Open Access Highly Accessed Research article

A Comparison of Online versus On-site Training in Health Research Methodology: A Randomized Study

Rakesh Aggarwal1*, Nikhil Gupte2, Nancy Kass3, Holly Taylor3, Joseph Ali3, Anant Bhan4, Amita Aggarwal1, Stephen D Sisson3, Sukon Kanchanaraksa3, Jane McKenzie-White3, John McGready3, Paolo Miotti5 and Robert C Bollinger3

Author Affiliations

1 Sanjay Gandhi Postgraduate Institute of Medical Sciences, Lucknow 226014, India

2 BJ Medical College Clinical Trials Unit, Pune, India

3 Johns Hopkins University, Baltimore, Maryland, USA

4 Researcher, Bioethics and Global Health, Pune, India

5 Office of AIDS Research, NIH, Bethesda, Maryland, USA

For all author emails, please log on.

BMC Medical Education 2011, 11:37  doi:10.1186/1472-6920-11-37

Published: 17 June 2011



Distance learning may be useful for building health research capacity. However, evidence that it can improve knowledge and skills in health research, particularly in resource-poor settings, is limited. We compared the impact and acceptability of teaching two distinct content areas, Biostatistics and Research Ethics, through either on-line distance learning format or traditional on-site training, in a randomized study in India. Our objective was to determine whether on-line courses in Biostatistics and Research Ethics could achieve similar improvements in knowledge, as traditional on-site, classroom-based courses.


Subjects: Volunteer Indian scientists were randomly assigned to one of two arms.

Intervention: Students in Arm 1 attended a 3.5-day on-site course in Biostatistics and completed a 3.5-week on-line course in Research Ethics. Students in Arm 2 attended a 3.5-week on-line course in Biostatistics and 3.5-day on-site course in Research Ethics. For the two course formats, learning objectives, course contents and knowledge tests were identical.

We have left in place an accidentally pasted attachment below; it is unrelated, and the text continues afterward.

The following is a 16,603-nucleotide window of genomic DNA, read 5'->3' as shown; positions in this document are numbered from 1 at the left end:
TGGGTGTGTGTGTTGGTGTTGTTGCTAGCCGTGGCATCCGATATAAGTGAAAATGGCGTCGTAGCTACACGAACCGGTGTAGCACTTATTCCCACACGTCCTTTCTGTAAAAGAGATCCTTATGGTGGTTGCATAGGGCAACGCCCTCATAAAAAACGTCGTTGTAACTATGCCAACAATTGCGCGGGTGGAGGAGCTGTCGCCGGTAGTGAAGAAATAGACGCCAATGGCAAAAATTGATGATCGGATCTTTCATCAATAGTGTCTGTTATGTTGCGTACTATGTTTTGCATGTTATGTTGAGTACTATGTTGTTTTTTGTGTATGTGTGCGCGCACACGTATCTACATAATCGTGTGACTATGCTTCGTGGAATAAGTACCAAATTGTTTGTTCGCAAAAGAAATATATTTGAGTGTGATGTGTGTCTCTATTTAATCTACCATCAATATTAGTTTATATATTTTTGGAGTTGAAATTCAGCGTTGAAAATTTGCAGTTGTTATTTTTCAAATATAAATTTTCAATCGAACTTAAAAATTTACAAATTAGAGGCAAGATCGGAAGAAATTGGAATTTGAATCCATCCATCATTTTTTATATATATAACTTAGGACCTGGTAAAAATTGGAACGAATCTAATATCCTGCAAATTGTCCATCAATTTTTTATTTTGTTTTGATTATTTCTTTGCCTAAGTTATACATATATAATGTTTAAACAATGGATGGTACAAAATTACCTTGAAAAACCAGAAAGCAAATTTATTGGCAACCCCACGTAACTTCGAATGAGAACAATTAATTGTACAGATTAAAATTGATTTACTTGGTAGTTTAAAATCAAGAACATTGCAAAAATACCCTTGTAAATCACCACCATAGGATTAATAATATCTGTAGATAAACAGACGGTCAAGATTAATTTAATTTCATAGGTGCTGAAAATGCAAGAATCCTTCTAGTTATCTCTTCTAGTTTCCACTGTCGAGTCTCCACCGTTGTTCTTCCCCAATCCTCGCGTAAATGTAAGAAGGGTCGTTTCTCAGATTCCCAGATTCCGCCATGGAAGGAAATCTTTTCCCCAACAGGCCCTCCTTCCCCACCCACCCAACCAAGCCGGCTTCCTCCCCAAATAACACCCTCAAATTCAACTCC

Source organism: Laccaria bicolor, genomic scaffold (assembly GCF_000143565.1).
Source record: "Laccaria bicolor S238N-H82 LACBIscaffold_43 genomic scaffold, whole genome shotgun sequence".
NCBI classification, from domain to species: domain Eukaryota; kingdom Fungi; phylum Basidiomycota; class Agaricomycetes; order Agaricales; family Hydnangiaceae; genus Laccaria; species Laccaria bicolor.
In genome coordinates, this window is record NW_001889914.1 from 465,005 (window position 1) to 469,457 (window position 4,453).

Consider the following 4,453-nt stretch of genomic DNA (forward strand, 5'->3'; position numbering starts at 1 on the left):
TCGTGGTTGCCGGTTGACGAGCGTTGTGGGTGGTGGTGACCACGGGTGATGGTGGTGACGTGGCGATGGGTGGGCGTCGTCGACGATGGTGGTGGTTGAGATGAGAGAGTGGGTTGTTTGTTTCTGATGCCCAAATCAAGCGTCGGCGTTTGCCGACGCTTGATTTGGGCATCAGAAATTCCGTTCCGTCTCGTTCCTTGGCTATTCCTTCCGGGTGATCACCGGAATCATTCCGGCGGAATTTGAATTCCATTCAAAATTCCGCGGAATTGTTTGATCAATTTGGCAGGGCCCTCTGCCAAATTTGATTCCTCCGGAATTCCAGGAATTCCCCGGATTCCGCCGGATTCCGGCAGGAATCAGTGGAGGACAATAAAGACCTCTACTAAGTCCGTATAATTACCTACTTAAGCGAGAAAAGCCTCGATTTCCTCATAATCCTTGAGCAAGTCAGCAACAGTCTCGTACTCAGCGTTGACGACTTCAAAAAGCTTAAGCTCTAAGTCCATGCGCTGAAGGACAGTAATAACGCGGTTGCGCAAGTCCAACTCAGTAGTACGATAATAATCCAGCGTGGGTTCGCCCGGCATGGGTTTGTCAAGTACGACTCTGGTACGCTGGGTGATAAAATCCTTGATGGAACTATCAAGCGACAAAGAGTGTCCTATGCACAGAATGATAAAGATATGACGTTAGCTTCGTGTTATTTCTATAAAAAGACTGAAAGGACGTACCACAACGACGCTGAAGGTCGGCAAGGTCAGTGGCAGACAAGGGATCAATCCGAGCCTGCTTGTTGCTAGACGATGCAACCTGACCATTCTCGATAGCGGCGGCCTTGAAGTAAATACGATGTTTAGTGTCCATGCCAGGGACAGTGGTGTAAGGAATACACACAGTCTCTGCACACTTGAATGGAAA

Main Outcome Measures: Improvement in knowledge immediately and 3-months after course completion, compared to baseline.


Baseline characteristics were similar in both arms (n = 29 each). Median knowledge score for Biostatistics increased from a baseline of 49% to 64% (p < 0.001) 3 months after the on-site course, and from 48% to 63% (p = 0.009) after the on-line course. For the on-site Research Ethics course, median score increased from 69% to 83% (p = 0.005), and for the on-line Research Ethics course from 62% to 80% (p < 0.001). Three months after the course, median gains in knowledge scores remained similar for the on-site and on-line platforms for both Biostatistics (16% vs. 12%; p = 0.59) and Research Ethics (17% vs. 13%; p = 0.14).


On-line and on-site training formats led to marked and similar improvements of knowledge in Biostatistics and Research Ethics. This, combined with logistical and cost advantages of on-line training, may make on-line courses particularly useful for expanding health research capacity in resource-limited settings.